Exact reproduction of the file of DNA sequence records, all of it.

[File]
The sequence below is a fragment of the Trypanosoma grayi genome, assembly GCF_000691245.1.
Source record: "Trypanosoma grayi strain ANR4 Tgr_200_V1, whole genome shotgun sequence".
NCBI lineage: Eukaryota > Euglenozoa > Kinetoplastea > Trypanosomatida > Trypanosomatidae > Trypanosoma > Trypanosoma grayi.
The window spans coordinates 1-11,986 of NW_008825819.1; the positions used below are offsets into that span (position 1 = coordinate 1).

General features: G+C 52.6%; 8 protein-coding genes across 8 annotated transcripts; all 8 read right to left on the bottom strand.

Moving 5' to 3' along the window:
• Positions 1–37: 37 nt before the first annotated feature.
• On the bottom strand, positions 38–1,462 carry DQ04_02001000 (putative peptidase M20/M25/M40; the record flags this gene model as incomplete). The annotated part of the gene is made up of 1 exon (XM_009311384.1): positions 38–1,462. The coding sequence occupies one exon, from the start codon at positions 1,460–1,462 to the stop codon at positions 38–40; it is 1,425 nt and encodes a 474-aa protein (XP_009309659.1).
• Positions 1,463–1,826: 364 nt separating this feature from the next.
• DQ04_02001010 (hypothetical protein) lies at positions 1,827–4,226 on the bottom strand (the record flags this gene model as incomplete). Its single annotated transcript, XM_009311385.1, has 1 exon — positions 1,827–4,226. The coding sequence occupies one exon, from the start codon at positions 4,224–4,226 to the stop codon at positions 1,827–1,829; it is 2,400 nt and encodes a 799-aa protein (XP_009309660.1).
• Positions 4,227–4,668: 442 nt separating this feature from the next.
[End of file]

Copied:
The sequence below is a fragment of the Trypanosoma grayi genome, assembly GCF_000691245.1.
Source record: "Trypanosoma grayi strain ANR4 Tgr_200_V1, whole genome shotgun sequence".
NCBI lineage: Eukaryota > Euglenozoa > Kinetoplastea > Trypanosomatida > Trypanosomatidae > Trypanosoma > Trypanosoma grayi.
The window spans coordinates 1-11,986 of NW_008825819.1; the positions used below are offsets into that span (position 1 = coordinate 1).

General features: G+C 52.6%; 8 protein-coding genes across 8 annotated transcripts; all 8 read right to left on the bottom strand.

Moving 5' to 3' along the window:
• Positions 1–37: 37 nt before the first annotated feature.
• On the bottom strand, positions 38–1,462 carry DQ04_02001000 (putative peptidase M20/M25/M40; the record flags this gene model as incomplete). The annotated part of the gene is made up of 1 exon (XM_009311384.1): positions 38–1,462. The coding sequence occupies one exon, from the start codon at positions 1,460–1,462 to the stop codon at positions 38–40; it is 1,425 nt and encodes a 474-aa protein (XP_009309659.1).
• Positions 1,463–1,826: 364 nt separating this feature from the next.
• DQ04_02001010 (hypothetical protein) lies at positions 1,827–4,226 on the bottom strand (the record flags this gene model as incomplete). Its single annotated transcript, XM_009311385.1, has 1 exon — positions 1,827–4,226. The coding sequence occupies one exon, from the start codon at positions 4,224–4,226 to the stop codon at positions 1,827–1,829; it is 2,400 nt and encodes a 799-aa protein (XP_009309660.1).
• Positions 4,227–4,668: 442 nt separating this feature from the next.